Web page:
Dog Health: Can Dogs get Sick From Eating Cat Feces?
Fluffy and Rover may share more than affection
Does Eating Cat Feces Harm your Dog?
If you have caught your puppy raiding your kitty's litter box in search or some "kitty nuggets" or enjoy some buried goodies outside in the yard, you may feel as if you are stuck in a "wormy" situation. Keep the Fluffy's droppings out of reach from now on; cat doo-doo is not one of the healthiest snacks for several reasons.
Clevercat is dog-proof from most dogs.
Health Risks from Dog Eating Cat Feces
When your puppy goes "treasure hunting", he may get much more than a tasty treat. Depending on the lifestyle of your cat and her level of care, several types of parasites could be waiting for this opportunity to continue their life cycles. Cat droppings, under the right circumstances, may contain protozoans such as giardia and infectious eggs from roundworms, hookworms and occasionally whipworms, according to Pet Education.
Types of Worms
While there is no doubt that Rover can get worms by ingesting kitty "Tootsie Rolls," in order for this to happen, Fluffy has to have worms to start with, and they have to be the right kind. For instance, dogs are not primary hosts of Toxocara cati, the most common type of roundworm found in cats. However, dogs and cats both can be infected with the less common Toxascaris leonina roundworm species, according to Mar Vista Animal Medical Center. Similarly with hookworms, the Ancylostoma tubaeforme species typically infects only cats, while the opportunistic Ancylostoma braziliense and Uncinaria stenocephala may infect both cats and dogs.
In order to share your kitty's worms, Rover must consume feces containing eggs at the infectious stage. This means timing is an important factor. Make sure you clean your yard often. If your puppy eats some cat droppings, consider that the larvated eggs of Toxascaris leonina do not become infective until at least a week after being shed, according to the Companion Animal Parasite Council. Hookworm larvae, under optimal conditions, reach the infective stage in approximately four to seven days, according to the Center for Food Security and Public Health. This means that under the right circumstances, Fluffy's feces may have already decomposed leaving behind eggs that can stick to your dog's paw pads and ingested when your dog grooms himself.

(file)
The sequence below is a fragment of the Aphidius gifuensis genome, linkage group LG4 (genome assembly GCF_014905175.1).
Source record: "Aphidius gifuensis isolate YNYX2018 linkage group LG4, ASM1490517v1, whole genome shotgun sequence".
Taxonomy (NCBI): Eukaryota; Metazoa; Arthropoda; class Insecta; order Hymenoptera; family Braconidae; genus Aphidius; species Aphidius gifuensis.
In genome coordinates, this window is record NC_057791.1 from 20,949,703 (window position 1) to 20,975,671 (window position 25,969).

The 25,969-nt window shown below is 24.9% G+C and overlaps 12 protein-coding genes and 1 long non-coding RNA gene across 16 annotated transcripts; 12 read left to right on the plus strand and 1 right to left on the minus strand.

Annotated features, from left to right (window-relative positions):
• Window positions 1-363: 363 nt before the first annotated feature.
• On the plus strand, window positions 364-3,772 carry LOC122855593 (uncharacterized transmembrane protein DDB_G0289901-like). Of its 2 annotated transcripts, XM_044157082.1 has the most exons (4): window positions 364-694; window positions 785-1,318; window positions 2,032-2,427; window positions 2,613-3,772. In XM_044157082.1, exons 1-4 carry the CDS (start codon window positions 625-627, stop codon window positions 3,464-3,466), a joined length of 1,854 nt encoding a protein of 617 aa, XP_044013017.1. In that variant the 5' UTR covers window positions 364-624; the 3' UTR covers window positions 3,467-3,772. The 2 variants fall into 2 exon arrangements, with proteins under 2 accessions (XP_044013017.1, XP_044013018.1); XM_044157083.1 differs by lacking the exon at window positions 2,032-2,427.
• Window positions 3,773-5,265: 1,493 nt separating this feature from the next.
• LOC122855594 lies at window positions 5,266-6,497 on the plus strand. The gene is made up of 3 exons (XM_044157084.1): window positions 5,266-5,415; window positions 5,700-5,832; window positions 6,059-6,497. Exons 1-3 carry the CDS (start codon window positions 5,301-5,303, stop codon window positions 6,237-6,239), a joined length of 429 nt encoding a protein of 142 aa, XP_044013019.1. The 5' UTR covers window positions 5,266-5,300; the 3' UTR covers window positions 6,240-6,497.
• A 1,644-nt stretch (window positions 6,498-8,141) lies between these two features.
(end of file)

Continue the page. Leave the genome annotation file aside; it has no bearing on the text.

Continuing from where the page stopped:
Long Lasting Effects...
While you can clean the litter box promptly at home, the great outdoors is more difficult to manage. If your kitty has roundworms and uses the outdoors as her litterbox, the hardy roundworm eggs may survive there for years. Hookworms aren't so tough. They can't survive freezing temperatures. After a few months outside, their energy reserves are depleted, and they tend to die, according to Marvista Vet Animal Medical Center.
While your puppy or dog may no longer be able to eat these feces as they have broken down by that time, as already mentioned, he may still ingest the eggs indirectly since they are sticky and attach to your dog's paws and he then may ingest the eggs by grooming.
What About Protozoans?
Worms aside, you may be concerned if puppy may also ingest protozoans when he goes for some kitty nuggets. Luckily, it appears that coccidia are species specific, For instance, Isospora canis of dogs should not affect cats, while Isospora felis should not affect dogs, according to Dr. Hines. With giardia, it seems that there is some controversy, but chances are dogs can get giardia from cats by eating fresh feces.
Other Health Concerns
Ever wondered why Rover is so attracted to cat feces? Chances are, most dogs are attracted by the taste. Cat food is higher in fat and protein compared to dog food, and therefore, cat waste is more tastier. Also, consider that cat litter may contain chemicals, and clumping litter can cause blockages in the intestines. This behavior quickly becomes self rewarding, so it is important to nip it in the bud to avoid problems.
While limiting access to outdoors areas where your kitty has soiled may help prevent your puppy from acquiring worms, you can ensure they both are worm-free with a good worm-prevention routine. Collect a small fecal sample from each pet at regular intervals, and have your vet check for evidence of worms and protozoans. Take both pets to the vet for regular health checkups. Avoiding a wormy situation in the first place is a win-win proposition for all -- especially since some parasites can also be transmitted to humans.
How to Stop a Dog From Eating Feces
For further reading
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